The present study showed that IL10-R1 and IL-10R2 levels were significantly overexpressed at 6th week treated mice than 12th week treated mice, so, it was concluded that presence of more inflammation occurred at 12th week treated mice than 6th week treated mice. The best explanation for that is any defect in expression of IL-10 and its receptor can lead to inhibition of other pro-inflammatory cytokines, such as IFN-λ, IL-22, IL-26 resulting dramatic effects that ended by inflammation including IBD [10,13]. Also, there is another explanation deals with the signal transduction pathway (The receptor-associated Janus tyrosine kinases) that makes up after the assembly of receptor upon the IL-10 engaging. The inhibition of IL-10 and its receptors can lead to suppression in phosphorylation of STAT3 and STAT3- dependant genes. Disturbance in the transduction cascade or alteration in the gene expression of STAT3 can lead to inflammation including IBD [6,10]. A several mammalian cytokines regulate intracellular signaling by stimulating the mitogen-activated protein kinase (MAPK) pathway [26], as well as the Janus kinase/signal transducer and activator of transcription (STAT) pathway [27]. STATs are transcription factors that regulate cellular response via target gene expression, and STAT1, STAT3, and STAT4 have been found as IBD-associated susceptibility genes [10,28,29]. Stat3 plays a vital role in intestinal homeostasis and its preservative role to chemically induced colitis in mice [6,30].

The present histological results showed that after 6 week of sweetener mixture intake, changes in the colon tissues such as presence of oedema in the lamina propria between the glands, congestion of RBCs and slight infiltration of leucocytes in lamina propria of mucosal layer are observed. The best explanation for that is the absorption of artificial sweeteners in intestine can change the composition of intestinal microbiota [6] leads to induction of an overactive immune response that recruit the infiltration of leukocytes in the mucosal barrier. Alteration in the permeability and integrity of mucosal barrier will facilitate more infiltration of leukocytes and inflammatory cells. These observations became more illustrated in the colon sections after 12 week of sweetener mixture intake. In details, more congestion of RBCs, focal aggregation, focal necrosis, and focal infiltrations between glands in the lamina propria are observed. The best explanation for that is a huge increase in permeability of some pro-inflammatory cytokines, such as TNF-α and IFN-É£ in the mucosa that leads to increase the Tight Junctions (TJs) permeability in the mucosal barrier , apoptosis of intestinal epithelial barrier , epithelial cells necrosis, cryptic loss and ulcers [2]. TJs have an immune function including recognition of pathogen by production of mucus, so any defects in this production lead to more invasions of pathogen and intestinal particles into the mucosal barrier and induce inflammation.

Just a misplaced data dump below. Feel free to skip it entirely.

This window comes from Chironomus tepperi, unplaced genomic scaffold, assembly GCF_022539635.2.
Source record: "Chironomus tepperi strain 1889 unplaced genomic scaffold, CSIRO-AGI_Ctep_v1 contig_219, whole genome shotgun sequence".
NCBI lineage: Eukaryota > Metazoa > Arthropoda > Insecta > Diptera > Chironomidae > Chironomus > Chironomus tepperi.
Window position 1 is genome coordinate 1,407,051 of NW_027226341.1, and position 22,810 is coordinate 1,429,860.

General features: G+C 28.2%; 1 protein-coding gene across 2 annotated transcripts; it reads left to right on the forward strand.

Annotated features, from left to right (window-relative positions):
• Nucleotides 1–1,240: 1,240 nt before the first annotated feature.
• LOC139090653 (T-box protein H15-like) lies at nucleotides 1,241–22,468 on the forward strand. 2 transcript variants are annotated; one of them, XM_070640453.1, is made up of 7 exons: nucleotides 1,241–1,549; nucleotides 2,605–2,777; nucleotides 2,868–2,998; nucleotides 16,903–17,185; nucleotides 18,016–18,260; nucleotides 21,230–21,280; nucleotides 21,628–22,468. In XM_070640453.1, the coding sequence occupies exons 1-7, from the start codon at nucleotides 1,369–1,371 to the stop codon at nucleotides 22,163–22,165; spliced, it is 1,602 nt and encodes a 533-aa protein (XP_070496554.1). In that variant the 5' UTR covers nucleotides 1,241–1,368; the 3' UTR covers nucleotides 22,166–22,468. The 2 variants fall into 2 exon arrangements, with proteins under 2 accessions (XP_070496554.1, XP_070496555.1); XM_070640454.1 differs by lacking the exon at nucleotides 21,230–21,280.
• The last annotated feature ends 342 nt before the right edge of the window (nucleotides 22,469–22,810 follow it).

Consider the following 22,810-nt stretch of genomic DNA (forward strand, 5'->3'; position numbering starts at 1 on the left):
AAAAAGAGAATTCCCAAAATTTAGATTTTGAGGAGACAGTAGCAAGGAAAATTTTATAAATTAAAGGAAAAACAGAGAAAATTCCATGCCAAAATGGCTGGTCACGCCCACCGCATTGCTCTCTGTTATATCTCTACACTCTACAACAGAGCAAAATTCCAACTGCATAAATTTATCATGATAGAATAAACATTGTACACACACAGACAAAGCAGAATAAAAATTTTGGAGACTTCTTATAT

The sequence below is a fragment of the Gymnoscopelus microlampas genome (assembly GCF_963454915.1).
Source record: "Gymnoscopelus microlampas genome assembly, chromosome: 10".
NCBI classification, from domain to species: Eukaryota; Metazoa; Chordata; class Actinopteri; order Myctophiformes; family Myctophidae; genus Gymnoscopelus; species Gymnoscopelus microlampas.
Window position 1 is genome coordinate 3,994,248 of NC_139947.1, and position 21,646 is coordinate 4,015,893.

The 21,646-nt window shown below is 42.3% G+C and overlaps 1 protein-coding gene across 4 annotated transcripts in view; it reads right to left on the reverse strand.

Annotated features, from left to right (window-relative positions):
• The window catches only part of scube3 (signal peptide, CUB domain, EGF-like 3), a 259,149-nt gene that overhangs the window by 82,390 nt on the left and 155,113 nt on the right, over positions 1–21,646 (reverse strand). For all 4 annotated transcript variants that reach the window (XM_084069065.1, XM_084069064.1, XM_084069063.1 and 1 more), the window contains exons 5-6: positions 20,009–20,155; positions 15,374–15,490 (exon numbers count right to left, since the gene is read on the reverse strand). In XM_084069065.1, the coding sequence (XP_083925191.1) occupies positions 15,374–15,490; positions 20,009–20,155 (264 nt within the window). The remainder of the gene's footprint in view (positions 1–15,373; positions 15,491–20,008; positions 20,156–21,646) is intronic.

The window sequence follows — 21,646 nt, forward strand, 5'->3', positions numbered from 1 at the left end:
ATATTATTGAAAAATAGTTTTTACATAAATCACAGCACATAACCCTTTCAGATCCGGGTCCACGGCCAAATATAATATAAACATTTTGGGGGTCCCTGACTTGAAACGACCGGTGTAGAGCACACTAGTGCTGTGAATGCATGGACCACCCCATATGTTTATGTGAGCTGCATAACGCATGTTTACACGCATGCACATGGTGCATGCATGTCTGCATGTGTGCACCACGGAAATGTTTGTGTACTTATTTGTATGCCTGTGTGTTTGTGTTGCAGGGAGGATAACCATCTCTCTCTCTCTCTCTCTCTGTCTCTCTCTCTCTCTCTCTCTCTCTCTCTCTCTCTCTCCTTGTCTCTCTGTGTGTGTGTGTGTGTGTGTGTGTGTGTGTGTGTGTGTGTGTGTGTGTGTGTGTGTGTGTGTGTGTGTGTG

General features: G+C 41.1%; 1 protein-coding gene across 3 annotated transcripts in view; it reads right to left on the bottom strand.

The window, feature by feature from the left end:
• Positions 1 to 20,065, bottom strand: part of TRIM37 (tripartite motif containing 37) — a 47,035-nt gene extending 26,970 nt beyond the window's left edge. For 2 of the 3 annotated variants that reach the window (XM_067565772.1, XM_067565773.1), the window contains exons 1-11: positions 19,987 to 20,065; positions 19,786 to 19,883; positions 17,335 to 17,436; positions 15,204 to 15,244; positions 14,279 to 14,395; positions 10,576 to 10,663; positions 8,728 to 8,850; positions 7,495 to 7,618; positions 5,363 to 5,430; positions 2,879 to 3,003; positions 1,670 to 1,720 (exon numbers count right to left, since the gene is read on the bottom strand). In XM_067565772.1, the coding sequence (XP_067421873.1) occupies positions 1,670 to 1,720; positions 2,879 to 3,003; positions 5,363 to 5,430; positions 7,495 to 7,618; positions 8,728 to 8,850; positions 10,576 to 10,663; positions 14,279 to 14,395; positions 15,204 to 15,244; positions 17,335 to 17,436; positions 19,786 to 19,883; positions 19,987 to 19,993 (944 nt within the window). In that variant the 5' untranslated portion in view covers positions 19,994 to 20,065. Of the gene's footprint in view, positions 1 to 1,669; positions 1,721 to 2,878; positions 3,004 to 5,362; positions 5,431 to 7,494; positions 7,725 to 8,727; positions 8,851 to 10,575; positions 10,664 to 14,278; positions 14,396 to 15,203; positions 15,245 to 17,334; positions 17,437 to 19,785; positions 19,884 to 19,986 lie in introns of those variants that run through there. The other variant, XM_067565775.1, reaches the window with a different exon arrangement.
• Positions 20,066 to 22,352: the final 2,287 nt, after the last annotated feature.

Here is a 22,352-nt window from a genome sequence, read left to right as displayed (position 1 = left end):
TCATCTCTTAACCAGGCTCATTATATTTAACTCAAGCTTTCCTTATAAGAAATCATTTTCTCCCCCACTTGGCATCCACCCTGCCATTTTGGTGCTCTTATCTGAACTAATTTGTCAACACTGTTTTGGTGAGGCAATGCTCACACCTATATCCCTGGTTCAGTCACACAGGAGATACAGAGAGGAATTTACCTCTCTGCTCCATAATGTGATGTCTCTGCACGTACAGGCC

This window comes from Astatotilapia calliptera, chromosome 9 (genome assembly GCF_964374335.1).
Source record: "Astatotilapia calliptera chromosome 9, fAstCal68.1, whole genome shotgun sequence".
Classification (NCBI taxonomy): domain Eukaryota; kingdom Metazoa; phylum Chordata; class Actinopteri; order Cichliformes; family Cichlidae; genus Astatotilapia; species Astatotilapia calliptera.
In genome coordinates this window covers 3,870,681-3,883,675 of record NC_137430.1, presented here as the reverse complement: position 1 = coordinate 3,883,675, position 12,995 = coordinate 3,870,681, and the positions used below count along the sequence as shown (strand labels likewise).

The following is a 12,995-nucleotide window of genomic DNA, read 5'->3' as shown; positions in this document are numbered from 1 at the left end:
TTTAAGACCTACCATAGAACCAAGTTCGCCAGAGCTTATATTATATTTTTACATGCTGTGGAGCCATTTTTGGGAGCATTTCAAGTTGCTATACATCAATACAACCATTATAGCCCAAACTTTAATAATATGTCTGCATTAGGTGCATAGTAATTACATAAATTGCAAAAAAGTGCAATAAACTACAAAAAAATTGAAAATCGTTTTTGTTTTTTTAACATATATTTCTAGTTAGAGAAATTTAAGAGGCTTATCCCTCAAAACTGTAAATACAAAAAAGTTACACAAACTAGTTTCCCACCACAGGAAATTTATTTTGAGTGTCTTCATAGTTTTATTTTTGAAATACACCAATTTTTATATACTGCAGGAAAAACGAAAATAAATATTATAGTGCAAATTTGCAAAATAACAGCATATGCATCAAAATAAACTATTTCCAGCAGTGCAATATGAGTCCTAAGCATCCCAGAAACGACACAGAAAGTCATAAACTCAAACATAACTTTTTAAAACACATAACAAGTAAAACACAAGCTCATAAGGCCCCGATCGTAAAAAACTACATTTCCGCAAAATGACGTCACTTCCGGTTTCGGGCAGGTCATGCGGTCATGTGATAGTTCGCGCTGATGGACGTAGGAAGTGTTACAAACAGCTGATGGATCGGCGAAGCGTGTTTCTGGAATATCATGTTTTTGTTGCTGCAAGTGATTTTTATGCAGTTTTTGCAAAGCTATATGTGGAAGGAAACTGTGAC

Conclusion

In conclusion, the results of the present study demonstrate IL10-R1 and IL-10R2 levels were significantly overexpressed at 6th week treated mice than 12th week treated mice, so, it was concluded that presence of more inflammation occurred at 12th week treated mice than 6th week treated mice. Also, there is a non-significant difference in concentration of IL-10 in serum between 6th week and 12th week treated group compared to control group in mice. That may be due to the period of study was short and should be longer than 12 weeks. Furthermore, more congestion of RBCs, focal aggregation, focal necrosis, and focal infiltrations between glands in the lamina propria are observed at 12th week than 6th week treated group. Sodium cyclamate and saccharin mixture induced inflammation that may be risk for IBD by overexpression of IL-10R1 and IL-10R2 in male albino mice.

Acknowledgement

This research did not receive any specific grant from funding agencies in the public, commercial, or not-for-profit sectors.

Declaration of Competing Interests

The authors declare that they have no conflicts of interest.

Ethics Approval

Experimental protocols and procedures were approved by Cairo University, Institutional Animal Care and Use Committee (CU-IACUC), CU/ I/F/30 /16 for animal use in research.

Availability of Data

The data used and/or analyzed during the current study are available from the corresponding author on reasonable request.

Authors' contributions

Azza El Amir, Wajeet Nabil and Mohamed Hosney have conceived, designed, planned, and supervised the research point. Marwa M. Eldaly, Wajeet Nabil and Mohamed Hosney performed the experimental work. Azza El Amir, Wajeet Nabil and Mohamed Hosney analyzed and interpreted the data. All authors participated in writing the manuscript, reviewed, and edited the final version of the manuscript. All authors approved to the final version of manuscript.

References